There are a few things you’d know intuitively when it comes to managing a contact center. A study by Accenture’s Global Consumer Pulse Research found that 91% of customers get annoyed if they have to call repeatedly to find a solution for the same problem, while 89% are frustrated by having to repeat their problem to multiple customer support agents. But then again, you don’t really need to refer to a study to unearth the insight this data offers, do you?
On the other hand, there are stats and data that help you take strategic decisions for your contact center. According to a study by the International Customer Management Institute, 74% of customers use three or more channels to access customer support. The study goes on to say that voice still remains the preferred channel with 68% of respondents saying it allows for the most thorough answer and 48% feeling that voice yields the fastest response time.
When put together, these stats paint a very insightful picture. Today, being multichannel is table stakes for running a contact center. However, these channels cannot offer a fragmented experience where one channel is not integrated with the other. The contact center has to be or should strive to be omnichannel, providing a consistent experience across all avenues of communication. At the same time, it has to cater to the preference of the customers and provide channels they are most comfortable with too.
For example, retailers who sell through brick and mortar stores as well as eCommerce portals need to ensure that their contact center can seamlessly handle customer queries across their physical and virtual stores. At the same time, the business should also provide a choice of touchpoints to their customers — be it phone support, social media, email or chat — over which they can get a unified experience as a customer of the brand, rather than being treated differently for shopping from the website or the store, or being treated as a new customer for every new purchase.
Let’s say that you are running a travel agency. You have your own team of support agents crewing your contact center. Yet, even with a great staffing strategy, it is immensely difficult for your agents to personally answer every single customer query. This is where self-service portals come into the picture. They bring down the dependency on live agents for answering frequently asked queries. Apart from preventing agent burnout and reducing missed calls, they help you cut down on customer service costs and serve new demographics that are more comfortable with online solutions and self-serve too. In the case of your (hypothetical) travel agency, self-service portals can be used by your customers to find answers that do not need a specialist’s involvement — flight routes, standard cancellation procedures, flight status, and so on.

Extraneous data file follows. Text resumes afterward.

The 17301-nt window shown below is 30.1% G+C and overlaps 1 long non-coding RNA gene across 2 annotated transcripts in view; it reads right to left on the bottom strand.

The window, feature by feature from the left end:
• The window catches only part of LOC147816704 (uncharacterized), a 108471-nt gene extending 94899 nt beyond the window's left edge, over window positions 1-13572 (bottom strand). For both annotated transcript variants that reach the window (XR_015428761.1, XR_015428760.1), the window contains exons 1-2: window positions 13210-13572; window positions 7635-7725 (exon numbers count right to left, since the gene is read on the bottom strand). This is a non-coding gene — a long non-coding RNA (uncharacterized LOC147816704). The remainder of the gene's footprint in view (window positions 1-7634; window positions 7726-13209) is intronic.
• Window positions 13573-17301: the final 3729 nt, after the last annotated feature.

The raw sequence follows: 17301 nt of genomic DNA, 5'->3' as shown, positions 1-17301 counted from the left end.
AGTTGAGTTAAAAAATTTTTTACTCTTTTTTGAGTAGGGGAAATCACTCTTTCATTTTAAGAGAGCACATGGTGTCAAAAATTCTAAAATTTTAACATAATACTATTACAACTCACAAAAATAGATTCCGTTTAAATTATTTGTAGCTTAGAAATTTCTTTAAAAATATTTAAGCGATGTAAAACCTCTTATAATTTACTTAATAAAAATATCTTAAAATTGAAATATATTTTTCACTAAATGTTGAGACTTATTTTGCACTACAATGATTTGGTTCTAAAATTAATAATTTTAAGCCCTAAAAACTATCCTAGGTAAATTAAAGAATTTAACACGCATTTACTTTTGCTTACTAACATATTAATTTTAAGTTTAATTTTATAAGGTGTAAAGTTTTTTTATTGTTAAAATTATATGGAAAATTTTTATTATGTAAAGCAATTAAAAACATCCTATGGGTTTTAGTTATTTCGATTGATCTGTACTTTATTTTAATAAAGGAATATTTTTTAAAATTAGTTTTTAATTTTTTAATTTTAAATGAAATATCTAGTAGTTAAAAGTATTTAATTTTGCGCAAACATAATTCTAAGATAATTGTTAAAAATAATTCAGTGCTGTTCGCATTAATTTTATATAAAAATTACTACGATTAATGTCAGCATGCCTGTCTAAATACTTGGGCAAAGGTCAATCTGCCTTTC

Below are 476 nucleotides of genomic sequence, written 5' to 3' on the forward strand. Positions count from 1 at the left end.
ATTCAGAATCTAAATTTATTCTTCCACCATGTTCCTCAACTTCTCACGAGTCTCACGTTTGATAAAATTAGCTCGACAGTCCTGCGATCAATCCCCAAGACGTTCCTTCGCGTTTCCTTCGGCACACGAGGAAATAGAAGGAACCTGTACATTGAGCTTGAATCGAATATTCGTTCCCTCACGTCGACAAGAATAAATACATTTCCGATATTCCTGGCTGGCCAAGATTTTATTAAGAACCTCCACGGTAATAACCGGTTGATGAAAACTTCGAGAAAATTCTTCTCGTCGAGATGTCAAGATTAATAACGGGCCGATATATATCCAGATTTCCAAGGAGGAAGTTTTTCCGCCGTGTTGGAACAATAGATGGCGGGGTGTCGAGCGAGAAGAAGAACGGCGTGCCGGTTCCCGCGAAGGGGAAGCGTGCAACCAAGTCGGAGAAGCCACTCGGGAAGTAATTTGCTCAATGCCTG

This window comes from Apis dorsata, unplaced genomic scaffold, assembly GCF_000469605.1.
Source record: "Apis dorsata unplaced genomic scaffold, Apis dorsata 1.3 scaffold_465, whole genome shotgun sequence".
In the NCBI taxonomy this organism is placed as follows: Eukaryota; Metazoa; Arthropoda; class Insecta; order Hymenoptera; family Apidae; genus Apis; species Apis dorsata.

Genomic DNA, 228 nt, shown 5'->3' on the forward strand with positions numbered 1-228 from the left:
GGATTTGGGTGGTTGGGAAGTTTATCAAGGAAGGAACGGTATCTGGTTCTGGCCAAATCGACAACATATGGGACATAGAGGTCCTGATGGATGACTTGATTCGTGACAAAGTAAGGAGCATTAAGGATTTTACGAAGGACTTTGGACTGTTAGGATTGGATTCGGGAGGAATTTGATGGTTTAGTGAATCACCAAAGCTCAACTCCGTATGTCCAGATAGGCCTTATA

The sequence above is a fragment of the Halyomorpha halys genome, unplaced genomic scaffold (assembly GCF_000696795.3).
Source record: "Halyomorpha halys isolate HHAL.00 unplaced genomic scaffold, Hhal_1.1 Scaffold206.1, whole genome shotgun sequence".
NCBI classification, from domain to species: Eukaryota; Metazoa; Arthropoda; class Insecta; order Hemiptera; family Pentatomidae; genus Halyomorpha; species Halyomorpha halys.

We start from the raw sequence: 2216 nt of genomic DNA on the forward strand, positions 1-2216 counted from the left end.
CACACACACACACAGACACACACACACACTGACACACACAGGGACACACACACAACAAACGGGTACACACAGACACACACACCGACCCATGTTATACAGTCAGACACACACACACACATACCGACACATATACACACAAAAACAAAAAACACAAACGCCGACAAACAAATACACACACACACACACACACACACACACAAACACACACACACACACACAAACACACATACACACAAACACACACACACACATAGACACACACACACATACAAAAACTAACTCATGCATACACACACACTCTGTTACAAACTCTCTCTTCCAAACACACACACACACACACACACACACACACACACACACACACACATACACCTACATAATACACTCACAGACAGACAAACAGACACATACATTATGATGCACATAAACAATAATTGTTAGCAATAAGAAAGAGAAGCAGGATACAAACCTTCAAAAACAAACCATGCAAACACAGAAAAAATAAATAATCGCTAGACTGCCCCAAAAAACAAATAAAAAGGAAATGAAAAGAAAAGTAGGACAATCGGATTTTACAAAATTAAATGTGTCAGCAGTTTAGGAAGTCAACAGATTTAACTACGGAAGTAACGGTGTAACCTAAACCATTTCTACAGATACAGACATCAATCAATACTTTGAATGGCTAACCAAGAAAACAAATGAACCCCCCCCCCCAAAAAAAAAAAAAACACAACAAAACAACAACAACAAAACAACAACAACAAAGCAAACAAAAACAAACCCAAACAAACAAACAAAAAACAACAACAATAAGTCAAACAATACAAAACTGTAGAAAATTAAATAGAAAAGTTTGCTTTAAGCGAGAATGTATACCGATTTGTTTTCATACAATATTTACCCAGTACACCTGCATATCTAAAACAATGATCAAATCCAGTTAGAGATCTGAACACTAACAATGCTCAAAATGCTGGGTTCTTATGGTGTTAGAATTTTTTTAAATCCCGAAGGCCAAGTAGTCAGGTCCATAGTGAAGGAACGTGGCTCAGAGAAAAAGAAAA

However, while adopting self-service solutions, you should not alienate your audience who rely on your phone channel or call center. Self-service is not limited to internet-based solutions. Our customer, AlfKa, developed a detailed answering system using Freshcaller’s IVR System. AlfKa is an online education platform and Freshcaller is primarily used by their administrative staff for answering queries related to their course offerings. In order to make sure that more customers or callers can access information faster, AlfKa programmed all their FAQs into a phone tree which can be easily navigated by their callers.
Pro tip: Make sure that all the information across your self-service options is consistent across channels. Always provide the option to switch to another channel of your customer’s preference. For example, AlfKa’s phone tree for their FAQs also provides the option to talk to a live agent.